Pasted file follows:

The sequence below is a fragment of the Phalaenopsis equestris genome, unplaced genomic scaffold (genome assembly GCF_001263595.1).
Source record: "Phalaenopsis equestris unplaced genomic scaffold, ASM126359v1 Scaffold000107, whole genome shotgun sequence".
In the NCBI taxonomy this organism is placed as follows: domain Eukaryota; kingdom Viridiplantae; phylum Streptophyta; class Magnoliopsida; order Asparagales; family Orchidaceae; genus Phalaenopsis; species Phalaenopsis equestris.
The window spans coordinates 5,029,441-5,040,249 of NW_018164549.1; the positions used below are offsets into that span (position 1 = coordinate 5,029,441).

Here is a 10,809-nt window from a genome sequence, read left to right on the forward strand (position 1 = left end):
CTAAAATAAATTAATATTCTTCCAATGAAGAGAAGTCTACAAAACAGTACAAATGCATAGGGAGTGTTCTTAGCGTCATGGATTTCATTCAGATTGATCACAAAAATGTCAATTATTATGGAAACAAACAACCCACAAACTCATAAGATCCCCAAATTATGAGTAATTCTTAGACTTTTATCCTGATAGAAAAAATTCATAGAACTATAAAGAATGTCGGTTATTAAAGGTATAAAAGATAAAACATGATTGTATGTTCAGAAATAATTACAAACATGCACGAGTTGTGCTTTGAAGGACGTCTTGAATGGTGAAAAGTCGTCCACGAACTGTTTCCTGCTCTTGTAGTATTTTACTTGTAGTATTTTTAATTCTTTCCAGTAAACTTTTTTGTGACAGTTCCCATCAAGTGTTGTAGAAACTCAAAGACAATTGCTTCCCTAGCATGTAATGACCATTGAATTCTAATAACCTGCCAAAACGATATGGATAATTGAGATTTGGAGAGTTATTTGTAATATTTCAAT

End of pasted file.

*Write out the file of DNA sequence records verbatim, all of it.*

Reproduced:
The sequence below is a fragment of the Phalaenopsis equestris genome, unplaced genomic scaffold (genome assembly GCF_001263595.1).
Source record: "Phalaenopsis equestris unplaced genomic scaffold, ASM126359v1 Scaffold000107, whole genome shotgun sequence".
In the NCBI taxonomy this organism is placed as follows: domain Eukaryota; kingdom Viridiplantae; phylum Streptophyta; class Magnoliopsida; order Asparagales; family Orchidaceae; genus Phalaenopsis; species Phalaenopsis equestris.
The window spans coordinates 5,029,441-5,040,249 of NW_018164549.1; the positions used below are offsets into that span (position 1 = coordinate 5,029,441).

Here is a 10,809-nt window from a genome sequence, read left to right on the forward strand (position 1 = left end):
CTAAAATAAATTAATATTCTTCCAATGAAGAGAAGTCTACAAAACAGTACAAATGCATAGGGAGTGTTCTTAGCGTCATGGATTTCATTCAGATTGATCACAAAAATGTCAATTATTATGGAAACAAACAACCCACAAACTCATAAGATCCCCAAATTATGAGTAATTCTTAGACTTTTATCCTGATAGAAAAAATTCATAGAACTATAAAGAATGTCGGTTATTAAAGGTATAAAAGATAAAACATGATTGTATGTTCAGAAATAATTACAAACATGCACGAGTTGTGCTTTGAAGGACGTCTTGAATGGTGAAAAGTCGTCCACGAACTGTTTCCTGCTCTTGTAGTATTTTACTTGTAGTATTTTTAATTCTTTCCAGTAAACTTTTTTGTGACAGTTCCCATCAAGTGTTGTAGAAACTCAAAGACAATTGCTTCCCTAGCATGTAATGACCATTGAATTCTAATAACCTGCCAAAACGATATGGATAATTGAGATTTGGAGAGTTATTTGTAATATTTCAAT